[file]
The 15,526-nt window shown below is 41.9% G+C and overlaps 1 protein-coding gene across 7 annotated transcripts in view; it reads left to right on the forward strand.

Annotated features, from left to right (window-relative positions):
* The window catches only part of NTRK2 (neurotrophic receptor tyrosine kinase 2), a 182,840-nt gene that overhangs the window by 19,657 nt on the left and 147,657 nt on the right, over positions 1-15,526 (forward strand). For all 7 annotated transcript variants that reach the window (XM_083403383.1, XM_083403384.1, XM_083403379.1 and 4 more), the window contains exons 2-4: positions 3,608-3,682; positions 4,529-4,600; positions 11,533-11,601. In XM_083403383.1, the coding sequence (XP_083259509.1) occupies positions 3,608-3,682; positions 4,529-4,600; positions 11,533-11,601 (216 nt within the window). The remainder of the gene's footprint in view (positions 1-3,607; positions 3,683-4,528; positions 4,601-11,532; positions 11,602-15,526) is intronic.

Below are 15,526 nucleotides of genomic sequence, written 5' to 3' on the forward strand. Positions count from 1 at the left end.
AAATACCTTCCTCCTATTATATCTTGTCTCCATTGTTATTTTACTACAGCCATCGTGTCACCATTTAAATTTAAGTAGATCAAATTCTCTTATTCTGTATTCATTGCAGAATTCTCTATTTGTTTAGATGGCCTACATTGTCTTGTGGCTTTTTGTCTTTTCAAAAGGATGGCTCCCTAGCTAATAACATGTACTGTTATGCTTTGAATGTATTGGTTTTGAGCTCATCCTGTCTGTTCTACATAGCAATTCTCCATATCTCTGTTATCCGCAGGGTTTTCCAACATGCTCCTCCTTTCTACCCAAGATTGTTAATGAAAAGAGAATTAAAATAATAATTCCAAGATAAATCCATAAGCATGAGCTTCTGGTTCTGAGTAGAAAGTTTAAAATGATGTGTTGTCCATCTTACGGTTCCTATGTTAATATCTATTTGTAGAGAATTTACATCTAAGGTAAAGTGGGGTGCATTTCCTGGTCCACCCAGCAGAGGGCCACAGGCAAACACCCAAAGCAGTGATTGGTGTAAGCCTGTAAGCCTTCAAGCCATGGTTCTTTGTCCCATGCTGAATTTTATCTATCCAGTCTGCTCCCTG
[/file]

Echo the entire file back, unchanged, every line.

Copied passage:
The 15,526-nt window shown below is 41.9% G+C and overlaps 1 protein-coding gene across 7 annotated transcripts in view; it reads left to right on the forward strand.

Annotated features, from left to right (window-relative positions):
* The window catches only part of NTRK2 (neurotrophic receptor tyrosine kinase 2), a 182,840-nt gene that overhangs the window by 19,657 nt on the left and 147,657 nt on the right, over positions 1-15,526 (forward strand). For all 7 annotated transcript variants that reach the window (XM_083403383.1, XM_083403384.1, XM_083403379.1 and 4 more), the window contains exons 2-4: positions 3,608-3,682; positions 4,529-4,600; positions 11,533-11,601. In XM_083403383.1, the coding sequence (XP_083259509.1) occupies positions 3,608-3,682; positions 4,529-4,600; positions 11,533-11,601 (216 nt within the window). The remainder of the gene's footprint in view (positions 1-3,607; positions 3,683-4,528; positions 4,601-11,532; positions 11,602-15,526) is intronic.

Below are 15,526 nucleotides of genomic sequence, written 5' to 3' on the forward strand. Positions count from 1 at the left end.
AAATACCTTCCTCCTATTATATCTTGTCTCCATTGTTATTTTACTACAGCCATCGTGTCACCATTTAAATTTAAGTAGATCAAATTCTCTTATTCTGTATTCATTGCAGAATTCTCTATTTGTTTAGATGGCCTACATTGTCTTGTGGCTTTTTGTCTTTTCAAAAGGATGGCTCCCTAGCTAATAACATGTACTGTTATGCTTTGAATGTATTGGTTTTGAGCTCATCCTGTCTGTTCTACATAGCAATTCTCCATATCTCTGTTATCCGCAGGGTTTTCCAACATGCTCCTCCTTTCTACCCAAGATTGTTAATGAAAAGAGAATTAAAATAATAATTCCAAGATAAATCCATAAGCATGAGCTTCTGGTTCTGAGTAGAAAGTTTAAAATGATGTGTTGTCCATCTTACGGTTCCTATGTTAATATCTATTTGTAGAGAATTTACATCTAAGGTAAAGTGGGGTGCATTTCCTGGTCCACCCAGCAGAGGGCCACAGGCAAACACCCAAAGCAGTGATTGGTGTAAGCCTGTAAGCCTTCAAGCCATGGTTCTTTGTCCCATGCTGAATTTTATCTATCCAGTCTGCTCCCTG